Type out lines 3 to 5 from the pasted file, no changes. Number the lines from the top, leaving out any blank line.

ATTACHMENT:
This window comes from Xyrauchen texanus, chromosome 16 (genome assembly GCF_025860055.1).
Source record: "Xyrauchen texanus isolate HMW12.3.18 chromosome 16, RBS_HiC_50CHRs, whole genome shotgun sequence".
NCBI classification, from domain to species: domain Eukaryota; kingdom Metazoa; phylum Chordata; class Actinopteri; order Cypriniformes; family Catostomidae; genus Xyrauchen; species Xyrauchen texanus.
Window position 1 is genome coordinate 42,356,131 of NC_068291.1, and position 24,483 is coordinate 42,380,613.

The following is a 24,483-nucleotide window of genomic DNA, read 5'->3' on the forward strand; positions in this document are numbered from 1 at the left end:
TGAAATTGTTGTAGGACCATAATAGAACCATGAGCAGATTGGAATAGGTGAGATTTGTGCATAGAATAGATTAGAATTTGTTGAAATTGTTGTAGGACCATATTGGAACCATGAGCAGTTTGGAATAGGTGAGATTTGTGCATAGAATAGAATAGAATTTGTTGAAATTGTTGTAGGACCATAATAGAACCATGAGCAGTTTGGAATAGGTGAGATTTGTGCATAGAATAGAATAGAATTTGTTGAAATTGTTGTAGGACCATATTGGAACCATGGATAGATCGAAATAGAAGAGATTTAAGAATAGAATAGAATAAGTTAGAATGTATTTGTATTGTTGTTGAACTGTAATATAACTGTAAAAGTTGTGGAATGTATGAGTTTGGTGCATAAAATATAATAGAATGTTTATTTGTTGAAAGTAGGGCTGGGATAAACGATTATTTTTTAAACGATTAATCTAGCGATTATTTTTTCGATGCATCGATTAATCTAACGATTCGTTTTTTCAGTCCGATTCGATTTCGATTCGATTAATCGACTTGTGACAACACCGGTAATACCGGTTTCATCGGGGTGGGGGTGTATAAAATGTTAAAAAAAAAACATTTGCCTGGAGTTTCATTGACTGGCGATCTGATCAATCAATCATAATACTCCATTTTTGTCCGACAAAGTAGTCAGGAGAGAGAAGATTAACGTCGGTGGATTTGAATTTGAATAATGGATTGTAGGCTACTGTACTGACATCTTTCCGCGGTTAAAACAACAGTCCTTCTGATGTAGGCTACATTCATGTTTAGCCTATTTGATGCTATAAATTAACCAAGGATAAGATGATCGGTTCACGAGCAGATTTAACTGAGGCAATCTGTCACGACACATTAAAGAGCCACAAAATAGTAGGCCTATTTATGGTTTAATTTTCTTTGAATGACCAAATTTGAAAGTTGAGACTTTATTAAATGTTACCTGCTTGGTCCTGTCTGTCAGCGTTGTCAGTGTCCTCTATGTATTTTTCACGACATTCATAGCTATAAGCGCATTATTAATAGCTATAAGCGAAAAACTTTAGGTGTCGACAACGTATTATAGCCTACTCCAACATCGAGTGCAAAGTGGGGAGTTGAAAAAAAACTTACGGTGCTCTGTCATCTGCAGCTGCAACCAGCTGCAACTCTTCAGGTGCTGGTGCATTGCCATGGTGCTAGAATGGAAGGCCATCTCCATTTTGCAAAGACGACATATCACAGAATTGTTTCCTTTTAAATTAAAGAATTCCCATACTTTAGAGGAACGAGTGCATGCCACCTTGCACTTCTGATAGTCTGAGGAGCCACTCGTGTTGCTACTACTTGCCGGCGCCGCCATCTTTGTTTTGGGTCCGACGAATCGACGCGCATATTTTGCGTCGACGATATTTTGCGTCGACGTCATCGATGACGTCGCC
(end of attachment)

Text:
NCBI classification, from domain to species: domain Eukaryota; kingdom Metazoa; phylum Chordata; class Actinopteri; order Cypriniformes; family Catostomidae; genus Xyrauchen; species Xyrauchen texanus.
Window position 1 is genome coordinate 42,356,131 of NC_068291.1, and position 24,483 is coordinate 42,380,613.

The following is a 24,483-nucleotide window of genomic DNA, read 5'->3' on the forward strand; positions in this document are numbered from 1 at the left end: